Red Comet: The Short Life and Blazing Art of Sylvia Plath by Heather Clark (Knopf)
Before reading Heather Clark’s Red Comet: The Short Life and Blazing Art of Sylvia Plath I wondered if readers need yet another Sylvia Plath biography. The mid-century poet has been the subject of at least 12 prior biographies and numerous critical works as well as feature film starring Gwenyth Paltrow. But my skepticism was misplaced: Clark’s Red Comet is absolutely necessary.
In Clark’s attentive hands, Plath’s life is laid out in its full complexity. Early on Clark establishes that her biography will avoid the sensationalism and cultural politics that have driven so many other works on Plath. “Previous biographies have focused on the trajectory of Plath’s suicide, as if her every act, from childhood on, was predetermined to bring her closer to a fate she deserved for flying too close to the sun,” writes Clark. “This book will trace Plath’s literary and intellectual development rather than her undoing.”
Working against entrenched interpretation is no easy task, and Clark has done an impressive amount of research to buttress her view of the poet. She draws on the well-known letters and texts (Ariel, The Bell Jar) as well as a wealth of unpublished materials, including high school essays, early drafts, interviews with Plath friends conducted in the 1970s, and newly discovered letters Plath wrote to her psychiatrist from 1960-63.
Clark deftly draws out some of the less-recognized aspects of Plath’s life. The biographer helpfully repositions Plath’s ambition and work ethic within her family’s socioeconomic context. As the child of an immigrant father and first-generation American mother, Plath was raised to believe that academic success and a complete “embrace of mainstream American values” were essential to survival in the xenophobic midcentury.
Caught between her desire to live an unconventional, artistic life and adhere to her immigrant family’s ideas about what it takes to make it in America, Plath cheerfully worked herself to great exhaustion, releasing her suppressed negative emotions in her writing. Her workhorse tendencies and concerns about her future — would she be able to be both a writer and a wife? — likely contributed to Plath’s famous college breakdown and stay at McLean Hospital. Furthermore, as Clark sees it, these same familial and social expectations may have led Plath to rush into a fruitful but imperfect marriage with the poet Ted Hughes, an alliance by which Plath could firmly stake herself as an artist.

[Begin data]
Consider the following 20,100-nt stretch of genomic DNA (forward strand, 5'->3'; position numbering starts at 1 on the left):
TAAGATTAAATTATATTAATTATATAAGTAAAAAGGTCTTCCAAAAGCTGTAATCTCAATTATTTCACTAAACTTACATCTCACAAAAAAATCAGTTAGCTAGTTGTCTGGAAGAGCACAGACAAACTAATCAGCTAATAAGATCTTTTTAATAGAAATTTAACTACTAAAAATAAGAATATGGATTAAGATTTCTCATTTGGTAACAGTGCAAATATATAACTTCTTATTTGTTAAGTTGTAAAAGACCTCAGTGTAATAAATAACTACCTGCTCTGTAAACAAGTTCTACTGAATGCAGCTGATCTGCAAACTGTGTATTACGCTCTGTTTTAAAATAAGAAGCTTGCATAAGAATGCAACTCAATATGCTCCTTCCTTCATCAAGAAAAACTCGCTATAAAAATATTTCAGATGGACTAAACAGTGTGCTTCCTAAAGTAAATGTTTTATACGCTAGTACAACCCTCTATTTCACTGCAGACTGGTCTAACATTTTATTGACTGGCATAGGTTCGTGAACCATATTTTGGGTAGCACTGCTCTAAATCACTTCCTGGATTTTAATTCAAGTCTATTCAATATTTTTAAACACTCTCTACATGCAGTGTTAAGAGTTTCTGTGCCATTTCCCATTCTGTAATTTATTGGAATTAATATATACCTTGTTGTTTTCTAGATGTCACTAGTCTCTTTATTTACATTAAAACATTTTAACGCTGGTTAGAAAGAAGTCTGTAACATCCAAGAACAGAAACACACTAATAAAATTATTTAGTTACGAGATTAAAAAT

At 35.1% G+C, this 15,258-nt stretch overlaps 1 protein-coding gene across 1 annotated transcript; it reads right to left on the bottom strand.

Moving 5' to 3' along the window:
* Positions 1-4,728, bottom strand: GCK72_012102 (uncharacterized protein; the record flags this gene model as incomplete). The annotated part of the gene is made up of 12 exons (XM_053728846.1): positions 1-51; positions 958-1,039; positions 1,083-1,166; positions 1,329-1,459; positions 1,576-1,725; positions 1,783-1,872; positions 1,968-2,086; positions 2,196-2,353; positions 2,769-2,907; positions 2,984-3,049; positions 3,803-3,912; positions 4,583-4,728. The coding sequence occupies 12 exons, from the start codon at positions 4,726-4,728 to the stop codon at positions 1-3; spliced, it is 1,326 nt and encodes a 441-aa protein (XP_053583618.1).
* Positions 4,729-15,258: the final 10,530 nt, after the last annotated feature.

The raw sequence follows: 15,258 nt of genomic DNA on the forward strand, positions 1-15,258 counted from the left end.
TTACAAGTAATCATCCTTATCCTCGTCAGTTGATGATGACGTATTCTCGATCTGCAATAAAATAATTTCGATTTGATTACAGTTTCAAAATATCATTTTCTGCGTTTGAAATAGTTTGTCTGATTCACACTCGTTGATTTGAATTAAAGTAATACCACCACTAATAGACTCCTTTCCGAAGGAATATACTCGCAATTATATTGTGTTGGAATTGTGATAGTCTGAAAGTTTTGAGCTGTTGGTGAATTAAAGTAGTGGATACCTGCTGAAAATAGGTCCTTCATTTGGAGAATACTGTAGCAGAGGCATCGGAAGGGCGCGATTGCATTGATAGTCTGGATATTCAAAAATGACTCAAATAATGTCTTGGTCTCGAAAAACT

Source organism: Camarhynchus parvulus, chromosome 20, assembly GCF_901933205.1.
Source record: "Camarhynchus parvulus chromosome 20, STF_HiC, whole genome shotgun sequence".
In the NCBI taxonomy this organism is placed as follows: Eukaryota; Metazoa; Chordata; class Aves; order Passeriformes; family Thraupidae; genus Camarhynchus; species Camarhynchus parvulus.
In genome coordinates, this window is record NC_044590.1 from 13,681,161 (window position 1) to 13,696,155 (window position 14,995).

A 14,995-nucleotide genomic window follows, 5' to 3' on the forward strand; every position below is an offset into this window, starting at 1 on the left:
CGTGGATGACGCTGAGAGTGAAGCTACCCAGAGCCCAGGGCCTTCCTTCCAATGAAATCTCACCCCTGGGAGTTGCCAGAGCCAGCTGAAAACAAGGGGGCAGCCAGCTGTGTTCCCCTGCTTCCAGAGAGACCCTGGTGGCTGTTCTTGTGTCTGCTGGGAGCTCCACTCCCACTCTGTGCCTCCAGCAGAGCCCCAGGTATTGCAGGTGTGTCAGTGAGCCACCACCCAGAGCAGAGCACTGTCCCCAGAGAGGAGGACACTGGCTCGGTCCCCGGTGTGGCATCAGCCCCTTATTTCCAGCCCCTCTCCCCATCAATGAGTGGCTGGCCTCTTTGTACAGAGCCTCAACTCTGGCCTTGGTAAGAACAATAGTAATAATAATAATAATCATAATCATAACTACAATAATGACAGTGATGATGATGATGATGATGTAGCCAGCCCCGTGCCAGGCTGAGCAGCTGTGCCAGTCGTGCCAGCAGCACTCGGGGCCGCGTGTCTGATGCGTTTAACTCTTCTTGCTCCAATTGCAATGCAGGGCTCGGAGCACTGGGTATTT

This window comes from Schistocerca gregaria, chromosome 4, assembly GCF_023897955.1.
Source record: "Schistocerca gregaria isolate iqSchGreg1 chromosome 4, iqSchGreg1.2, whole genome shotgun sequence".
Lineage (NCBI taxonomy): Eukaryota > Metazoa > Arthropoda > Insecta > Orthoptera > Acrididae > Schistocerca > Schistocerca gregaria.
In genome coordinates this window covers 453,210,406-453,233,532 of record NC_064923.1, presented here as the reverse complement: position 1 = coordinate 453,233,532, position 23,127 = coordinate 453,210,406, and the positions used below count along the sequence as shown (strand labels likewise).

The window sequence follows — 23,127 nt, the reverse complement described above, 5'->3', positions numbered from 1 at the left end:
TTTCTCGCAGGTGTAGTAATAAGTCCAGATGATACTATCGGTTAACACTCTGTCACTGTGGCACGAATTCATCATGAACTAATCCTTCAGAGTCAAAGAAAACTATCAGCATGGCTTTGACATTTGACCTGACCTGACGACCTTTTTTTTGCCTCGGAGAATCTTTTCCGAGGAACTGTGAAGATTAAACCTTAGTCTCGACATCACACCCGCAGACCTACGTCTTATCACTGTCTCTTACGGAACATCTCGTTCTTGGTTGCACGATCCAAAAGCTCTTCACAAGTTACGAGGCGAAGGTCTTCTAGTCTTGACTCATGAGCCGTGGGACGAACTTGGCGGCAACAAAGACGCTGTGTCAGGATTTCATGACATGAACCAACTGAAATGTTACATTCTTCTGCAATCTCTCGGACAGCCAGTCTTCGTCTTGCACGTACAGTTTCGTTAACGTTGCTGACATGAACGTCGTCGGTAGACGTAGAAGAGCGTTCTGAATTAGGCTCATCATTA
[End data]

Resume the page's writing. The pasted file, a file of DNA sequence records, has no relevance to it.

The benefit of Clark’s restraint is especially evident in her analysis of the break-up of the Hughes-Plath marriage. In reading Plath’s “Daddy” and other poems of this period, Clark demonstrates how these works are neither a mere tantrum against her family nor a “game of one-upsmanship” with her unfaithful partner. Comparing “Daddy” to “The Waste Land” and Beckett’s Waiting for Godot, Clark writes that Plath’s ambitious late poems voice “horror at how an entire male humanist tradition, epitomized by her German professor father, has failed.”
The result of Clark’s admirable efforts is a nuanced and compelling 937 pages (plus 200 some pages of backmatter notes) that demonstrate how Plath has been unfairly reduced. As Clark shows, Plath’s life does not fit neatly into anti-Hughes, second-wave ideas about the poet, nor the lurid portrayal of a red-lipsticked blonde who maniacally pursued A’s and fame. While changing the popular perception of Sylvia Plath will take time, this book is a vital first step. At the very least, this humanizing biography will discourage grisly Sylvia Plath jokes.
Tara Wanda Merrigan, a writer based in Philadelphia, is the NBCC’s VP of Communications & Technology.